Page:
It seems that taxes confused even one of the brainiest guys in history—Albert Einstein—who famously said: “The hardest thing in the world to understand is taxes.” The American income tax system is complex and confusing, but here are some basic guidelines to help you understand how your disability payments are taxed and some ideas on how to reduce your tax liability.
H&R Block, the national tax preparation company, points out that “all Social Security benefits are taxed in the same way. This is true whether they’re retirement, survivors, or disability benefits.” But for the majority of people, Social Security benefits are not taxable. According to Social Security, “some people who get Social Security have to pay taxes on their benefits. About one-third of...current beneficiaries pay taxes on their benefits. “
Typically disability recipients who pay taxes on benefits are those receiving Social Security Disability Insurance (SSDI) payments. Supplemental Security Income recipients seldom pay income taxes, because if they have sufficient income to have to pay taxes, they don’t qualify for SSI.
So when do you have to pay taxes on SSDI benefits? In general, if you or your spouse has another source of substantial income you will owe money to the tax man.
According to H&R Block, none of your SSDI is taxable if one-half of your SSDI plus all your other income is less than:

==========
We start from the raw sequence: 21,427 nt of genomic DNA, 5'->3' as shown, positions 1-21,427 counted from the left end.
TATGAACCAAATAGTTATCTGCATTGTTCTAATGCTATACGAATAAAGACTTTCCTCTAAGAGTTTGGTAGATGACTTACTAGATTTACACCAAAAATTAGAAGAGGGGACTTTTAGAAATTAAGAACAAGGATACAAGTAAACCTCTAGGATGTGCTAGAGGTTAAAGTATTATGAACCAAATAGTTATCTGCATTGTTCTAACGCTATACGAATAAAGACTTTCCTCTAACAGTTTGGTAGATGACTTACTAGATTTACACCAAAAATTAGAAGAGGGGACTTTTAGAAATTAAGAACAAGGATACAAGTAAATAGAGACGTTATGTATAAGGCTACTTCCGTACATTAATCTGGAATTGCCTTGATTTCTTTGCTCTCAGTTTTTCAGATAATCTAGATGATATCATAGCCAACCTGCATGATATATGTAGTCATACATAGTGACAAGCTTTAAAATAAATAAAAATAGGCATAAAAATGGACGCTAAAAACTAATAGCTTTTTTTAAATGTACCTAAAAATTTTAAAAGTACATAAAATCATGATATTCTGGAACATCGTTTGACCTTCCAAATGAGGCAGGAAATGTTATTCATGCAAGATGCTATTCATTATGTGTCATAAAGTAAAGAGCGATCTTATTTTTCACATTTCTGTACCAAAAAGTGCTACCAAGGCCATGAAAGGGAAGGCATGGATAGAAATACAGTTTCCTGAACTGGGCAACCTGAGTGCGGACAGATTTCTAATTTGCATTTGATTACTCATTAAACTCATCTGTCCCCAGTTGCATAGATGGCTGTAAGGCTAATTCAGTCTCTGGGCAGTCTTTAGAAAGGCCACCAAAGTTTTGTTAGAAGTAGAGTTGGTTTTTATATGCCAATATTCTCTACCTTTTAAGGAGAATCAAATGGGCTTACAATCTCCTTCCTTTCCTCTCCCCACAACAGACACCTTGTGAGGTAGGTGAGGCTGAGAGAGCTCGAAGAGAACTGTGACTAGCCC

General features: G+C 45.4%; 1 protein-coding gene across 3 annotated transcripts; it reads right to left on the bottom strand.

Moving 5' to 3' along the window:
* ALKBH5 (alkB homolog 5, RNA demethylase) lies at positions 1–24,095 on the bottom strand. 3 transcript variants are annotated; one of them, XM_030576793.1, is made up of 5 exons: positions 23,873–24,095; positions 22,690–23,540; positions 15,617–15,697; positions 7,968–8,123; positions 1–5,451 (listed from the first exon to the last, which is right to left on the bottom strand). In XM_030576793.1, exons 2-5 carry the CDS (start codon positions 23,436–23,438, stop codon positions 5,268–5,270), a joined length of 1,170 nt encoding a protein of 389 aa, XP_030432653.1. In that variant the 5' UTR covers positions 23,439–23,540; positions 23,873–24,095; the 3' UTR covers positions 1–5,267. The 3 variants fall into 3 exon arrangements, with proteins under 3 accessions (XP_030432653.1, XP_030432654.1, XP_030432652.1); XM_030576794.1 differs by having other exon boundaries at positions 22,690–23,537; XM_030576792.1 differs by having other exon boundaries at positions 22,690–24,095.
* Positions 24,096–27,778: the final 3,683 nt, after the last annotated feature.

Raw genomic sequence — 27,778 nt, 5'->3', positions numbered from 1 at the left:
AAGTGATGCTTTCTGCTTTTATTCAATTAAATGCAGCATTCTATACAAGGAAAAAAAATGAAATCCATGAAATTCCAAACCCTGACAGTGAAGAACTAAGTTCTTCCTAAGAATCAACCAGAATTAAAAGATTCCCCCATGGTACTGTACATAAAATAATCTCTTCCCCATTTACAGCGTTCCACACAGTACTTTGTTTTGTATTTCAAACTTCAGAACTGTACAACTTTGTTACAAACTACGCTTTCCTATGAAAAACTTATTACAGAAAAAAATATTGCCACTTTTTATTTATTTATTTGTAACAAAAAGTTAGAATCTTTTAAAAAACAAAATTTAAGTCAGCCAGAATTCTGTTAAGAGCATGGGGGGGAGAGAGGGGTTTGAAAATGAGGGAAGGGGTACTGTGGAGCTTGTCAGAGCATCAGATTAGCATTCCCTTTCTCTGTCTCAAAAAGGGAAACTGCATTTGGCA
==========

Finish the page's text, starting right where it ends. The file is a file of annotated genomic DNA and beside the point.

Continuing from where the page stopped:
• $25,000 if you filed as single, head of household, or married filing separately and you and your spouse lived apart all year.
• $32,000 if you’re married filing jointly.
Up to 50% of your SSDI is taxable if your income is more than those amounts.
Also, up to 85% of your SSDI is taxable if one-half of your SSDI plus all your other income is more than:
• $34,000 if you filed as single, head of household, or married filing separately and you and your spouse lived apart all year.
• $44,000 if you’re married filing jointly.
If you are married and file a separate return and you and your spouse lived together at any time during the year you will probably owe taxes on your benefits.
State income tax levied on Social Security income varies from state to state. Kiplinger Magazine reports that “Nebraska taxes Social Security income to the extent it’s taxed on the taxpayer’s federal return. A couple of years ago Iowa implemented a gradual phase-out of its tax on Social Security income, so now all Social Security benefits are free of state taxes.
If you received a lump sum payment of disability benefits in 2016 you can lower the amount of taxes owed by spreading them out. The IRS allows you to spread the taxes on lump sum benefits over the previous tax years to which the benefits apply. You can do this on your current year return and do not have to file amended returns.
Social Security disability attorney fees are tax deductible in some cases. The National Organization of Social Security Claimants Representatives (NOSSCR) says, “If a taxpayer discovers that some of the Social Security lump sum–when added to regular benefits received in the same year–turns out to be taxable, the attorney fee may be deducted from income, but only to the same extent that Social Security is taxed.” But to take this deduction, you must file an itemized return and this limited deduction is subject to the 2% of adjusted gross income ceiling on miscellaneous itemized deductions.
Please note that this article gives general income tax guidance, but should not be used as tax advice in individual cases. You should always seek guidance from a competent tax professional.